Recent Graduate Cole Hardman Enjoys Parallelisms Between STEM and Art

Friday, June 03, 2016
Cole Hardman With Sculpture

Prize-Winning Poet: Recent electrical engineering graduate Cole Hardman was the grand prize winner in the 2016 Max Ehrmann Poetry Contest. A sculpture in downtown Terre Haute honors the city's native son, best known for writing the popular poem "Desiderata."/p>

Through carefully crafted literary prose, Cole Hardman has found a creative avenue that showcases there's plenty of room for the arts in science, engineering, and other technical fields.

The budding electrical engineer has used the aliasing techniques found in digital signal processing to create metaphorically mixed forms in poems that have been featured in national literary journals and grand prize-winning entries in a Wabash Valley competition.

"I enjoy the parallelism between aspects of art and science, and believe that my engineering background has been a valuable asset to my artwork," the recent Rose-Hulman graduate says. "I can see how each line of a poem, like lines of code in a software program, are intertwined to tell a story."

Hardman began writing short fiction stories in junior high school and expanded into novel-sized literary works at Mitchell (Indiana) High School. He wrote his first sonnet shortly before attending college. Those artistic interests flourished at Rose-Hulman, with classes in creative writing, modern literature, and literary theory alongside engineering courses in mobile robotics, communication systems, and power and energy systems. Hardman also squeezed in special topic humanities courses studying Chinese poetry techniques, literary theory and criticism, and the works of James Joyce, while serving as editor for Rose-Hulman's Ink literary journal.

"Cole is essentially a double major in electrical engineering and English (because of taking multiple literature classes)," says Corey Taylor, associate professor of English. "The complexity and originality of his thought, combined with his lucidity of written and spoken expression and strong work ethic, make him among the smartest students with whom I've worked. He could easily go toe-to-toe with the best undergraduate English majors from around the country."

Another of Hardman's admirers, associate English professor Mark Minster, adds, "Students like Cole come along once a decade, maybe once in a professor's career…He's a restless learner who takes criticism well. He tries out styles, throws away what doesn't work, and keeps writing. He's made it a habit to seek out classes that interest him, and to beat on professors' doors until we teach him as relentlessly as he wants to learn. I'd hire him, let him bat third in my lineup, and will buy copies of everything he writes."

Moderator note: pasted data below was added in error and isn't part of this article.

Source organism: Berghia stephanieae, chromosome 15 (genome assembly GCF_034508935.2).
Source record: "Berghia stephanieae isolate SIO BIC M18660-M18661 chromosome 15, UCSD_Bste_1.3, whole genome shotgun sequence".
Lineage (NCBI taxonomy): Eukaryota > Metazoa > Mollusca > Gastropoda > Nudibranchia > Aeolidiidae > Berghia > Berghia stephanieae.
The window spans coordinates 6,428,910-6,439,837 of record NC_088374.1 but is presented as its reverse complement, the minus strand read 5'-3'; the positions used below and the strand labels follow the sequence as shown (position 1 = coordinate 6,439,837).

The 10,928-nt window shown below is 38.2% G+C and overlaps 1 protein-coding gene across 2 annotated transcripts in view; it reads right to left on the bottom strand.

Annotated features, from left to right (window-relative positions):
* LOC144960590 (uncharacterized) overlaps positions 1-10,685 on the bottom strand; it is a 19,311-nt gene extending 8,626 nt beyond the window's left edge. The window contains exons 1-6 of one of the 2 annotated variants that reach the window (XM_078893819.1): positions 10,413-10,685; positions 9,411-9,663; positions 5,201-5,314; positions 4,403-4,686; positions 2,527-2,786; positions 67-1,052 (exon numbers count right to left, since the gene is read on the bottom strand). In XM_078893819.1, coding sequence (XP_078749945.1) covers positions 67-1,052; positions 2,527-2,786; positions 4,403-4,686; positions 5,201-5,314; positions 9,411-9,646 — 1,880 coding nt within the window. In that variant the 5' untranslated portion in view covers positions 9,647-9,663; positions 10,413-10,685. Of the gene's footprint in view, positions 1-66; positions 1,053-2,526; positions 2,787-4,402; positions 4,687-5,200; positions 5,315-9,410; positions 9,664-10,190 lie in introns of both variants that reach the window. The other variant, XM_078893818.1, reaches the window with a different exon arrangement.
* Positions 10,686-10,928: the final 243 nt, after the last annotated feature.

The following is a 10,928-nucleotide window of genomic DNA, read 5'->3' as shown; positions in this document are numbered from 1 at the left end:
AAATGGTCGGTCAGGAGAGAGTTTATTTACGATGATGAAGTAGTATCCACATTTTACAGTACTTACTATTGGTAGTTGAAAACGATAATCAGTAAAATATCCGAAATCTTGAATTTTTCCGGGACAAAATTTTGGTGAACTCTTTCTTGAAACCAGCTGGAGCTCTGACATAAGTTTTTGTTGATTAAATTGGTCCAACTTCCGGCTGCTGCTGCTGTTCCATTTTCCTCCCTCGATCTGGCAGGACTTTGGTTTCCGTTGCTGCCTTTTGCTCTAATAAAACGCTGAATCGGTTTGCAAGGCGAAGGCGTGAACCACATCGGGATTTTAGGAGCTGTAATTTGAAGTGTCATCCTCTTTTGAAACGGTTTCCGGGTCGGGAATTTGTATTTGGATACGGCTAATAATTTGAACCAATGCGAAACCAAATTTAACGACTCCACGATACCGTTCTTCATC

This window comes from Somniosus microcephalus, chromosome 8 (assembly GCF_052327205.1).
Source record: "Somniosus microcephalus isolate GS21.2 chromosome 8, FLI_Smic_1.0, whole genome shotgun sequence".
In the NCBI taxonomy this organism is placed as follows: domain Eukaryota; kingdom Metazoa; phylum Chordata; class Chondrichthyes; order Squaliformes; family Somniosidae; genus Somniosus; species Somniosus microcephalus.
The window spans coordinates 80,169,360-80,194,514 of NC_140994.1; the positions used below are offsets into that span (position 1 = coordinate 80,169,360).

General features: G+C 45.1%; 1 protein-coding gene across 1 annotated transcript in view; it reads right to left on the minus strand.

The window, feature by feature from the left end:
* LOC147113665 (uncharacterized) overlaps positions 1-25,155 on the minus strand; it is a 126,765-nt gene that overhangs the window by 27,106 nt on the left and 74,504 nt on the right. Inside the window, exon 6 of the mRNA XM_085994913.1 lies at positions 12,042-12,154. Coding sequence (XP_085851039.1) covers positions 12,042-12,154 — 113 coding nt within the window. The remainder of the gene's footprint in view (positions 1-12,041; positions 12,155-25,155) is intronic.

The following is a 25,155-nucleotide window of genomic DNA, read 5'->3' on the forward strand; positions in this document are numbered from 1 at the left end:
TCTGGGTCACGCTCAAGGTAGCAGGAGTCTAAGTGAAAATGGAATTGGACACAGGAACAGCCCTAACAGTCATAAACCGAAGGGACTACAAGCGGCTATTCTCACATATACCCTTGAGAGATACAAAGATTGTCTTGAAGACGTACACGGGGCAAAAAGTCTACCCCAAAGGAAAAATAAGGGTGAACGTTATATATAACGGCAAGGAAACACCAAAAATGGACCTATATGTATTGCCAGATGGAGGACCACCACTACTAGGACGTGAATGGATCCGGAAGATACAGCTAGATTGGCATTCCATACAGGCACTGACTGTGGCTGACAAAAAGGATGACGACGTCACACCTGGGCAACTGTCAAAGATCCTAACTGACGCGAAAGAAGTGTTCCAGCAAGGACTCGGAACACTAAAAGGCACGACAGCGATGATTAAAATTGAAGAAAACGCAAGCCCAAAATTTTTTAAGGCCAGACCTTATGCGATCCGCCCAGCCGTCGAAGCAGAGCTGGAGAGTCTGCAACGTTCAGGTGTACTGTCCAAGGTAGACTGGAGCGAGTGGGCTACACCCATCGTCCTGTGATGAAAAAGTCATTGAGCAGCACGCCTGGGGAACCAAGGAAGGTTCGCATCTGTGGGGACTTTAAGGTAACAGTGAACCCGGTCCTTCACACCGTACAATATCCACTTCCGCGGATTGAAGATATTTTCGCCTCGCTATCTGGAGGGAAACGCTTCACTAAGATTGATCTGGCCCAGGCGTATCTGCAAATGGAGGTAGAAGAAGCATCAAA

Admitting that he's an engineer (first) and poet (second), Hardman enjoys the current national dialogue about how the arts should be integrated into science, technology, engineering, and mathematics, and likes that Rose-Hulman helps put engineering in a broader societal context through humanities coursework, displaying artwork across academic building hallways, and providing a stage for the performing arts.

"One of the great things about Rose-Hulman is that we have a campus where creativity flourishes through the arts," he says. "I love that you can go down the hallway of a residence hall and hear someone playing the cello, people are always playing the piano in the student union, and you can hear people performing in the [Hatfield Hall Theater] on most nights."

Hardman's artistic interests will continue as an engineer at the Naval Surface Warfare Center in Crane, Indiana. He plans to take a non-credit, graduate-level literature seminar in Indiana University's English Department.

"Writing and engineering are in my blood and within my brain," he says. "I'm always looking for new ways to stretch those interests. Hopefully, there will be a common pathway for that journey."